Malaysian ring­git closes at a 17-year low

The China Post - - MARKETS -

Malaysia’s ring­git cur­rency suf­fered one of its worst one-day declines on Fri­day, fall­ing to a fresh 17-year low in a pro­tracted slide blamed on con­cerns over low oil prices and po­lit­i­cal un­cer­tainty.

The ring­git has de­clined more than 25 per­cent over the past year and it weak­ened another 1.74 per­cent to 4.0805 to the U.S. dol­lar by late af­ter­noon trad­ing on Fri­day.

It had lost nearly three per­cent of its value ear­lier in the day — its big­gest drops in al­most 20 years — af­ter oil prices tum­bled to fresh six-year lows.

Malaysia is an oil ex­porter and there is ris­ing con­cern that slump­ing crude prices will curb eco­nomic growth.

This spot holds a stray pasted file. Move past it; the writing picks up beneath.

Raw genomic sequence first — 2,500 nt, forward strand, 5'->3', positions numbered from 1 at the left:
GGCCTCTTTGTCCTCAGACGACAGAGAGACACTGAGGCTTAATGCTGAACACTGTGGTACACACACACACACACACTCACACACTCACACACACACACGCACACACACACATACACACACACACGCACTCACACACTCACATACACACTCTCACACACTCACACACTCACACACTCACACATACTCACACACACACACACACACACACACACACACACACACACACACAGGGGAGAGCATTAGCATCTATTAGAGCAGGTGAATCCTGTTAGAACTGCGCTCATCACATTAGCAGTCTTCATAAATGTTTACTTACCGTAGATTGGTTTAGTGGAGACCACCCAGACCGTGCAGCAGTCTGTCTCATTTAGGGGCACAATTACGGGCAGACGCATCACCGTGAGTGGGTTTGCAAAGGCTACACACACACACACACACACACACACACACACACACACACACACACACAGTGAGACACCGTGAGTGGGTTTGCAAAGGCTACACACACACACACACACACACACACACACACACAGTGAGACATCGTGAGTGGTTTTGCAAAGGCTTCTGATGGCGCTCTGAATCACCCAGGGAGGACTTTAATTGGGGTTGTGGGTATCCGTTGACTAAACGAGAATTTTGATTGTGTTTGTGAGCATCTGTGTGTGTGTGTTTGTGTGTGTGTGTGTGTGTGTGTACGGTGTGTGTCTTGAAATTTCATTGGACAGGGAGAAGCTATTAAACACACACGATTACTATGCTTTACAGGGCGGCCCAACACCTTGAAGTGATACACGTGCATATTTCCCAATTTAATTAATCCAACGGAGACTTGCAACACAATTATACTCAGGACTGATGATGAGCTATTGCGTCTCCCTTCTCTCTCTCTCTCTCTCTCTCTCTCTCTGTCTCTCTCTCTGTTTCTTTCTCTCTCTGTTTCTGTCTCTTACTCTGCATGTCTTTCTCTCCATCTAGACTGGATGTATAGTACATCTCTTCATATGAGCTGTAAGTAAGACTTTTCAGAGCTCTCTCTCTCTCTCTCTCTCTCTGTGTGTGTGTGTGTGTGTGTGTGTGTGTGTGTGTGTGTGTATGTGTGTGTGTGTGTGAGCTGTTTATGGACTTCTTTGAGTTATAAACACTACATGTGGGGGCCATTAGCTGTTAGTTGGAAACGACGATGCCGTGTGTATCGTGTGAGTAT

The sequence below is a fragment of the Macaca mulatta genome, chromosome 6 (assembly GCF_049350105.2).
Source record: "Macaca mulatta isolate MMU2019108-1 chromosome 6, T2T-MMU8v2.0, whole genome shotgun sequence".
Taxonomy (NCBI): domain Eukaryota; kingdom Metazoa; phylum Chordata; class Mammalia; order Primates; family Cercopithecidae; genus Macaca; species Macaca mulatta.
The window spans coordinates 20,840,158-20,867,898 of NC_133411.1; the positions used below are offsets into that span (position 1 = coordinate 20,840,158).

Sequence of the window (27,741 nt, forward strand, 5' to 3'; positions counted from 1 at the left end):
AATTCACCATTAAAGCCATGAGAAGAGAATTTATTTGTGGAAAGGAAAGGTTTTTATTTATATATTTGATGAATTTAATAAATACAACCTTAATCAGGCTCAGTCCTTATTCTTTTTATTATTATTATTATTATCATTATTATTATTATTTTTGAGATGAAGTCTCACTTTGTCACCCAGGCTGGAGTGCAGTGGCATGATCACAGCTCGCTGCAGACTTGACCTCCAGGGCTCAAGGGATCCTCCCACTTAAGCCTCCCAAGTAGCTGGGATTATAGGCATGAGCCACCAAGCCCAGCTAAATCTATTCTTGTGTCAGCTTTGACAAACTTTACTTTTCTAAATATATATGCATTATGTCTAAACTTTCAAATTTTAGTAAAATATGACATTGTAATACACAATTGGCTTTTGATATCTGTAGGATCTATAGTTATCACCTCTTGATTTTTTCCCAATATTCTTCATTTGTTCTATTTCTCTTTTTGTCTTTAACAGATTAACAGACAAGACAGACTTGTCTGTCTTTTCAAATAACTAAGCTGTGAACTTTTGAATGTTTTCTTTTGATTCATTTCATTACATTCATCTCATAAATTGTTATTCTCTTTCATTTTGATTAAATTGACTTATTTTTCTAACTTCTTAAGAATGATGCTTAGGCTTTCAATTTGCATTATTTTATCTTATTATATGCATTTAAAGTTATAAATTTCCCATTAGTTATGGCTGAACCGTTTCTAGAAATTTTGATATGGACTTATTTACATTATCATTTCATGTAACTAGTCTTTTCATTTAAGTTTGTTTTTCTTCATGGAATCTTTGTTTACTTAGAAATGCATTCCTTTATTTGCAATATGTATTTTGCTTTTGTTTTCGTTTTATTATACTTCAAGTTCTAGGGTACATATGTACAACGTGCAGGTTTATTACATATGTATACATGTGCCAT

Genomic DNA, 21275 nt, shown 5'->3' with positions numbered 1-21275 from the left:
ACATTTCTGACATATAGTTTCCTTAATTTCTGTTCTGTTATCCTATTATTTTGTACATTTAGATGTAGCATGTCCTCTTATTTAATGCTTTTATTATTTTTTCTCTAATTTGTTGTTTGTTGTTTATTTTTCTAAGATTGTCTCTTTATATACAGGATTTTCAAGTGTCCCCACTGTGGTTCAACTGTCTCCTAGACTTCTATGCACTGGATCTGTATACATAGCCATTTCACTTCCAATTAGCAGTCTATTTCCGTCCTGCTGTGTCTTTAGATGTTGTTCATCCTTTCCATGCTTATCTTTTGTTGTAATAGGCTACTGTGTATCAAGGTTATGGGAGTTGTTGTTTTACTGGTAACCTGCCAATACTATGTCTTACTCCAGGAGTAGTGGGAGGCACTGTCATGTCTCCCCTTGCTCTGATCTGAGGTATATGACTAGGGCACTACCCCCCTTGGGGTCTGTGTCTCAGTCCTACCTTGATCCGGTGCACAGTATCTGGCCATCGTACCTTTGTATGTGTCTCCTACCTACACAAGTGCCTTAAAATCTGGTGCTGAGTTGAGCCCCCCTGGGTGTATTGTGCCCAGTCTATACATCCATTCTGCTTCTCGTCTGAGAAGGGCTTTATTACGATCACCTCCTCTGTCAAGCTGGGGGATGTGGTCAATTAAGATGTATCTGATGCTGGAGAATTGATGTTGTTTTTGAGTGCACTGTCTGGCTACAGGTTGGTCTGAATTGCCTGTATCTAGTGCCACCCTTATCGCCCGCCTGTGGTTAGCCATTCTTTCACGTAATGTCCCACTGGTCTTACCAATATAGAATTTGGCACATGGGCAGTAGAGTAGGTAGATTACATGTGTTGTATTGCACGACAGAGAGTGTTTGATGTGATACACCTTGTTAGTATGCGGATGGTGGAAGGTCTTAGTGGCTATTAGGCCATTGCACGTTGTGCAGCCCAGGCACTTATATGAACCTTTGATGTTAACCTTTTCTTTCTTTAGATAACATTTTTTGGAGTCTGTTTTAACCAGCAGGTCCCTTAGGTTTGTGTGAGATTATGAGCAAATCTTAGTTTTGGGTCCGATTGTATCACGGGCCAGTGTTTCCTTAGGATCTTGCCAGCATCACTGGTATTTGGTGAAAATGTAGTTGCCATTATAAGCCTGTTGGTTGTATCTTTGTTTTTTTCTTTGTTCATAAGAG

In­vestor sen­ti­ment in Malaysia has also been hit by po­lit­i­cal tur­moil stem­ming from cor­rup­tion al­le­ga­tions in­volv­ing Prime Min­is­ter Na­jib Razak, and main­land China’s sur­prise de­val­u­a­tion of the yuan this week.

Asia’s worst-per­form­ing cur­rency over the past year, the ring­git slid through the key 4.0 bar­rier Wed­nes­day for the first time since 1998, when a fi­nan­cial cri­sis rocked Asia.

Newspapers in English

Newspapers from Taiwan

© PressReader. All rights reserved.